I want to return to the rituals of sexual humiliation, but first to explore a second violent festive practice which has frequently been noted in commentary on the play, as seeming in some way to stand for the treatment of Malvolio. The previously unannounced Fabian enters the play in 2.5 as a further resentful victim of Malvolio's war on holiday pastimes: he has been 'brought … out o' favour with my lady about a bear-baiting here'. 'To anger him', Toby replies, 'we'll have the bear again, and we will fool him black and blue'. Once again the promised violence happens only symbolically—Malvolio is not beaten up as is Captain Otter (as bear) by his wife (as dog) in Jonson's Epicoene—but we are reminded at this moment of the strong connections between festival and brutal punishment, and the evident need to give vent to disruptive and aggressive tendencies even in the midst of celebrations which affirmed the strength and mutual support of the community. Malvolio's bearishness remains in that he sees his tormentors as a 'pack'—hounds rather than people—at the end of the play.9 The violent accompaniments of festive activity are everywhere apparent in the social world surveyed by David Underdown: bear and bull baitings are the invariable entertainments at church ales. While one may have been attendant on feasting—the bull was baited before being butchered—the other patently was not. That the actual torturing of animals, whatever symbolic function it may have been recognized to carry, could itself take a symbolic form in festival is proved by an intriguing reference Underdown cites from Somerset in 1603, involving some trouble while someone was 'playing Christmas sports in a bear's skin' (p. 60). Such a winter-time activity—very reminiscent of Lanthorn Leatherhead's reported feats in Batholomew Fair (3.4. 126-28)—may have as much to do with The Winter's Tale as with Twelfth Night, but the ritualized hunting that is expressed in animal baiting, and the deliberate arousal, in the case of cock-fighting, for example, of competitive sexual aggression in the animals, reveal an ambivalent fascination with purely physical power and instinctive drive as forces which must be celebrated, yet punished.10 Jonson, once again, more directly incorporates festive baitings and huntings into his comic structure, and his plays are to that extent crueller than Shakespeare's. Volpone's direct address to the audience following his sentence by the court—"This is called mortifying of a fox'—reminds us of the festive custom of hunting a fox or other small animal indoors, within the hall at a feast, frequently involving killing it by driving it into the fire. One of the fox's sins in Volpone, of course, is lust. The totemic sexual rituals associated with hunting and killing the stag, however, are clear enough in Shakespeare's work. The festive song in As You Like It is an anthem of male prowess and anxiety—the lusty horn is given to the victor as a sign that he is a potential victim of forces which lie outside his direct control. Falstaff's ritual punishment for lust at the end of The Merry Wives of Windsor is suffered in the disguise of a male deer—he is symbolically pinched and burnt, rather than actually butchered and cooked. Falstaff's dis-horning, George Turberville tells us, exactly follows the English practice of dismembering the stag after the kill; following the removal of one sign of the deer's maleness, 'before that you go about to take off his skynne, the fyrst thing that must be taken from him, are his stones which hunters call his doulcettes'. These form part of 'the dayntie morselles which appertayne to the Prince or chief personage on field'. 11 In Beaumont and Fletcher's Philaster the cowardly and lustful Pharamond has paid the woodmen for the dowcets and head of a slain deer (4.2)—that he evidently needs them as aphrodisiacs hardly commends his unassisted sexual powers. Following the scenes of actual hunting in the fourth act, Pharamond becomes the human quarry of a popular riot in the fifth, when the citizens, like Laertes' Danish supporters, mutiny to reinstate Philaster. The language with which they threaten him deliberately recalls the hunting terms of Act 4, and his proposed punishment mockingly strips him of manhood.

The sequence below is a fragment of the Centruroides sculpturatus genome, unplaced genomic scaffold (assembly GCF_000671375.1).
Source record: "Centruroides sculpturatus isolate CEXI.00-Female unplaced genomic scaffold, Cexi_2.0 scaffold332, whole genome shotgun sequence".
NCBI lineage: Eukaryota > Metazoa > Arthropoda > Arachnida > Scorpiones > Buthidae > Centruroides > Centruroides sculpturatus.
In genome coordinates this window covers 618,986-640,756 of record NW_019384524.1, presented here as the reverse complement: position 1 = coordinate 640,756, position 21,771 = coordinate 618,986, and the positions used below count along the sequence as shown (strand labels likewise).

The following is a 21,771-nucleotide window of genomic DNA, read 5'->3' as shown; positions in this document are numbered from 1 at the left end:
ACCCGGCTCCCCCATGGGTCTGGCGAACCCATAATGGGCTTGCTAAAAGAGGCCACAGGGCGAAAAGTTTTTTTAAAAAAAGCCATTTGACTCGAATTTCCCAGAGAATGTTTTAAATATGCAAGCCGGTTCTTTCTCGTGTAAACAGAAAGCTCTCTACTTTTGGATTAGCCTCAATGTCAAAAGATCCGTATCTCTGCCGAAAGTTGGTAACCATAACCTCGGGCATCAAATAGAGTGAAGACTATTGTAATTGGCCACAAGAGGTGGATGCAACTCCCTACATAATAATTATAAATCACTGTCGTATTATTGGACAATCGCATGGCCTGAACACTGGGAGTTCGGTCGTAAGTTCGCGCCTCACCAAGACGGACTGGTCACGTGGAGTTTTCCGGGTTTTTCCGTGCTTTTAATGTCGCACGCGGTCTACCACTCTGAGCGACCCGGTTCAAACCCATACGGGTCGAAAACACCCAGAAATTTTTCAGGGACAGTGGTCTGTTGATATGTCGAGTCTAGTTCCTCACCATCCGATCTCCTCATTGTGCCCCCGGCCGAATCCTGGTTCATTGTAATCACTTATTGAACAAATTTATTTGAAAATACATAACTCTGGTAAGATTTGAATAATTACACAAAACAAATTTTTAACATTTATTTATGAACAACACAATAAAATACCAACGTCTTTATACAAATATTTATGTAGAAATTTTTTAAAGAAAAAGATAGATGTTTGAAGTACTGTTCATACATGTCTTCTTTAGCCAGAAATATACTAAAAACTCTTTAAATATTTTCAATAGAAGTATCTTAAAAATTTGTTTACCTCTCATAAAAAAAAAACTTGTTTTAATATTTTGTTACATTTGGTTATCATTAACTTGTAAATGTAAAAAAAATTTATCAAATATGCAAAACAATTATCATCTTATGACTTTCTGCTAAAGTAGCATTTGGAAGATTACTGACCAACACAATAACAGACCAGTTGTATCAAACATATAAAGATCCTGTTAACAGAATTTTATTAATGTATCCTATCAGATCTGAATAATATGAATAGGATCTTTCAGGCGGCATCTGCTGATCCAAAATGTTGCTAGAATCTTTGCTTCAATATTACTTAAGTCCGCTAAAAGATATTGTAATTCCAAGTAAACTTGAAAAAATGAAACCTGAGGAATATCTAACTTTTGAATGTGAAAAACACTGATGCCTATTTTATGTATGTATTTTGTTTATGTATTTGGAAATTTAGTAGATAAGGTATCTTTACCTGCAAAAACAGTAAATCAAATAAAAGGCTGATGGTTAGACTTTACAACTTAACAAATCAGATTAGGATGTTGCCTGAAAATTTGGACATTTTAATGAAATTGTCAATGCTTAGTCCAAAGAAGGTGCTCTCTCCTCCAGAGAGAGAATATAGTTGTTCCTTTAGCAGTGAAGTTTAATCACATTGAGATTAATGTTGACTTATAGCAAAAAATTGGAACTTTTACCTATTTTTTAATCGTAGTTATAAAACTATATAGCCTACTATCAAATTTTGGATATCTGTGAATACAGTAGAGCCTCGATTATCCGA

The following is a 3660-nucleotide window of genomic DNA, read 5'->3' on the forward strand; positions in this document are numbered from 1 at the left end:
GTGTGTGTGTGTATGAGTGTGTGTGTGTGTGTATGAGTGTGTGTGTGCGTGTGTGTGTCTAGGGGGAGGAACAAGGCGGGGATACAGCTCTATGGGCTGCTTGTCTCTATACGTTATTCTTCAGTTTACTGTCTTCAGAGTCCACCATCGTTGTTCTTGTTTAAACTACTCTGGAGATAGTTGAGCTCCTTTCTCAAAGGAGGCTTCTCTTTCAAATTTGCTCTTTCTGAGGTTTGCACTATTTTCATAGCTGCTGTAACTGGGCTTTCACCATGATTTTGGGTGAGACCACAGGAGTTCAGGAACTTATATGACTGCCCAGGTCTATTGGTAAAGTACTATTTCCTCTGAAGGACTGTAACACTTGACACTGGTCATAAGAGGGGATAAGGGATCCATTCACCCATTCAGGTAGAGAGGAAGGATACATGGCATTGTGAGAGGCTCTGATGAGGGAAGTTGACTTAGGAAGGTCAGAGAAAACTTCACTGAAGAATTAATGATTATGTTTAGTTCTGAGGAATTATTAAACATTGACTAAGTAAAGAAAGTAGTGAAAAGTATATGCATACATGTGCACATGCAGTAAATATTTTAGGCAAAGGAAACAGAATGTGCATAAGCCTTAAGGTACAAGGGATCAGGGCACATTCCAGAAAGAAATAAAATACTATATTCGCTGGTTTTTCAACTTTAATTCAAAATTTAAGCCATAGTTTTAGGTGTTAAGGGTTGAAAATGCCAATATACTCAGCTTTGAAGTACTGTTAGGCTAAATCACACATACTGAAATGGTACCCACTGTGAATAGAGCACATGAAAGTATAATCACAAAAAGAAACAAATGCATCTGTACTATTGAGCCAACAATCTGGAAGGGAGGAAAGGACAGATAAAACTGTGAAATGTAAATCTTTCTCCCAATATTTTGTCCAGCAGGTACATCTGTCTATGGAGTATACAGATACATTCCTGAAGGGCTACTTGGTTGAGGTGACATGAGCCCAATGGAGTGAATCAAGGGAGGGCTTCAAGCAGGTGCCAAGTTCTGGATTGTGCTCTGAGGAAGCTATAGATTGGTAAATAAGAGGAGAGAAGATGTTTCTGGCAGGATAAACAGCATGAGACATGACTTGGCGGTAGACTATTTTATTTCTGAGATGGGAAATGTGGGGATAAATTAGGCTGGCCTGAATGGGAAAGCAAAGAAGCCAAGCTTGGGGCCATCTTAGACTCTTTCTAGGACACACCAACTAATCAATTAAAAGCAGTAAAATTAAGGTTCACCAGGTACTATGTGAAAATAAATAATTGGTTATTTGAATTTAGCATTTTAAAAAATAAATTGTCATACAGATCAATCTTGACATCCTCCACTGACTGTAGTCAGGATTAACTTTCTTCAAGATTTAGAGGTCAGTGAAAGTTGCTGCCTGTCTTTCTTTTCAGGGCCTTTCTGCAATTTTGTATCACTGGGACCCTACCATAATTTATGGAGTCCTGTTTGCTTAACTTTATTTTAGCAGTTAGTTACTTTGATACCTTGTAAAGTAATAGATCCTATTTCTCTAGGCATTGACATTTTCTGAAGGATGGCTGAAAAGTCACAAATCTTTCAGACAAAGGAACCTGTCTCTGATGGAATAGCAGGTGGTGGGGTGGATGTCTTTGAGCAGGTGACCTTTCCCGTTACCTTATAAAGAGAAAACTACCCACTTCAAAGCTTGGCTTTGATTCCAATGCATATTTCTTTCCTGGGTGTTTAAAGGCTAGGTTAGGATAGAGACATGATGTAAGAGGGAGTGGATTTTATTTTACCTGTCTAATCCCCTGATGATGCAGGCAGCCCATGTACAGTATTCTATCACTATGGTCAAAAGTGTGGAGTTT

Gods keep me from these hell-hounds.